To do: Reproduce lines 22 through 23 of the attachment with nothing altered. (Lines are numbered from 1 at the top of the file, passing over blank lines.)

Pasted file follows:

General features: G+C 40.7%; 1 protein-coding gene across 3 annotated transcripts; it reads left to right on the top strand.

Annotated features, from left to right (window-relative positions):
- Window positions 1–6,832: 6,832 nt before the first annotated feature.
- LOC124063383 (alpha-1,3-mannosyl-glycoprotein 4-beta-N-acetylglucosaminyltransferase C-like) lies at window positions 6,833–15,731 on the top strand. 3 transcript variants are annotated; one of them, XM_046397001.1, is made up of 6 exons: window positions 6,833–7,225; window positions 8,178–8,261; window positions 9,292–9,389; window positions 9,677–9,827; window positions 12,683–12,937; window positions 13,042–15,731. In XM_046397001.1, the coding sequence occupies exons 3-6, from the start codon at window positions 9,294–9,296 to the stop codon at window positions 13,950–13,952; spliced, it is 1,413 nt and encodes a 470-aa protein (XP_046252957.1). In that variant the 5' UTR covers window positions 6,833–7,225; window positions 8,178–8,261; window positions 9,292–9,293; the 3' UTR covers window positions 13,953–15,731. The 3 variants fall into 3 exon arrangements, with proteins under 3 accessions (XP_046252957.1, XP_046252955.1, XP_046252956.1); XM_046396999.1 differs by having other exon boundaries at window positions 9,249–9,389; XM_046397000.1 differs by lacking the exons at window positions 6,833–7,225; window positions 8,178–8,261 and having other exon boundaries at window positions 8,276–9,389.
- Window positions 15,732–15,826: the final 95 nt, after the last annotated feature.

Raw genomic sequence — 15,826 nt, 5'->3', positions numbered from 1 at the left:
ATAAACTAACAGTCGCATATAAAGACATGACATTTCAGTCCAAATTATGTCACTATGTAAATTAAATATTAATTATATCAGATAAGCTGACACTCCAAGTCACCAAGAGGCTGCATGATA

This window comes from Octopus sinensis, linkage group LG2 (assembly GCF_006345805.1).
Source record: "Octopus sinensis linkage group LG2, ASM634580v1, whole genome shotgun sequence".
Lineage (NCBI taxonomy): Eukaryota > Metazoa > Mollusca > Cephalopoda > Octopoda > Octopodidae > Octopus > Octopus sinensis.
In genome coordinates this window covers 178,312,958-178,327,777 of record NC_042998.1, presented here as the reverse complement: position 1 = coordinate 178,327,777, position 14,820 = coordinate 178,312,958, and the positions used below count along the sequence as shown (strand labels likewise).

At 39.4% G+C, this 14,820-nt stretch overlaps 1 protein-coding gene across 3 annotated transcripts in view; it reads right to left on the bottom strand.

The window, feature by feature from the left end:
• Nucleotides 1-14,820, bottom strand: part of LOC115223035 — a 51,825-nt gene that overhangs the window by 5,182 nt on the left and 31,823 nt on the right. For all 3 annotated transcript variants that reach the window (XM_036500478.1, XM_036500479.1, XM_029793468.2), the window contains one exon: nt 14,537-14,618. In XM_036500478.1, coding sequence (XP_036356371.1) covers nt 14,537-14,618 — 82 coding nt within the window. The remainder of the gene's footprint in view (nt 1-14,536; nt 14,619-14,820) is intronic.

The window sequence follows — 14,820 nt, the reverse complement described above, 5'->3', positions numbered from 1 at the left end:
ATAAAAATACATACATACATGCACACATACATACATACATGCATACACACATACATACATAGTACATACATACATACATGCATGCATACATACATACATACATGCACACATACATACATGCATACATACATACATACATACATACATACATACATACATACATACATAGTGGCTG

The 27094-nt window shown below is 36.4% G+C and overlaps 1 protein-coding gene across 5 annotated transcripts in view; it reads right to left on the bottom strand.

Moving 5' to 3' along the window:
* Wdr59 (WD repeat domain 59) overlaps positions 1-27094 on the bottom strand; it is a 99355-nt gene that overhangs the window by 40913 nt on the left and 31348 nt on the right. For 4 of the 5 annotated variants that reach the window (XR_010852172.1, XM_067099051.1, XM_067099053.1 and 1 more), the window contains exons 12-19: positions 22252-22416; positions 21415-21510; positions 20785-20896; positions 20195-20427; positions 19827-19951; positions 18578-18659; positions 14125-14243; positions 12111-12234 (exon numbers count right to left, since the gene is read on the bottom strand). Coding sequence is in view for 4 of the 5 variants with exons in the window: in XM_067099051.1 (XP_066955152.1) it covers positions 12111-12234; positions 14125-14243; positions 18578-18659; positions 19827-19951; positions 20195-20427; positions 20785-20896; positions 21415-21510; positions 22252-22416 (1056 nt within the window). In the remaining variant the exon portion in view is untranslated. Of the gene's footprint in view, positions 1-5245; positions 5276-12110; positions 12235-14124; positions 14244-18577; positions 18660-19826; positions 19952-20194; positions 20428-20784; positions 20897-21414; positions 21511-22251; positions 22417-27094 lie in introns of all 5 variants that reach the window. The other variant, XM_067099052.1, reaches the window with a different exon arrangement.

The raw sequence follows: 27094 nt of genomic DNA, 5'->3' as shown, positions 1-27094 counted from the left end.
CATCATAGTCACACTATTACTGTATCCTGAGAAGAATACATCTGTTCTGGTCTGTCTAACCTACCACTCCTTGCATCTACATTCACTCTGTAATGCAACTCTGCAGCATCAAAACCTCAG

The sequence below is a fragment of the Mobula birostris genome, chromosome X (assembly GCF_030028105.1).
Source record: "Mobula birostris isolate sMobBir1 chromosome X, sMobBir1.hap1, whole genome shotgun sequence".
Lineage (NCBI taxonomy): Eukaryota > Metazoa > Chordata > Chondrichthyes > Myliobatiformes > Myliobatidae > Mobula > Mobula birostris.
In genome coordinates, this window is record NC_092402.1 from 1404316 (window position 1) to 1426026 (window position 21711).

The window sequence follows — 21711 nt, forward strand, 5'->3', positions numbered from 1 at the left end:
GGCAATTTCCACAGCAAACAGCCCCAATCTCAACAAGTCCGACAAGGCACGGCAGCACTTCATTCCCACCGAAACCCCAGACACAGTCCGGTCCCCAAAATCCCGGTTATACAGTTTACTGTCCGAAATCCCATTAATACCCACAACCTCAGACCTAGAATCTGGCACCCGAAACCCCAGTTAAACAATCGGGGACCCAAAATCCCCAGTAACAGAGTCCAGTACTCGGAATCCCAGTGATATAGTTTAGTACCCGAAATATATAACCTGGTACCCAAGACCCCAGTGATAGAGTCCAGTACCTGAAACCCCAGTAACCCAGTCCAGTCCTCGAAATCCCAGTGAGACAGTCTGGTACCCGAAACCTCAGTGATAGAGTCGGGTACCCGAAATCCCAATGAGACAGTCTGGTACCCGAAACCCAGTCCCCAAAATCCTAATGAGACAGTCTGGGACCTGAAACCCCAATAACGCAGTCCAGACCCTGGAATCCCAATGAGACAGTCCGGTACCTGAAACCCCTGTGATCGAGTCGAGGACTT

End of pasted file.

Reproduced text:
The sequence below is a fragment of the Mobula birostris genome, chromosome X (assembly GCF_030028105.1).
Source record: "Mobula birostris isolate sMobBir1 chromosome X, sMobBir1.hap1, whole genome shotgun sequence".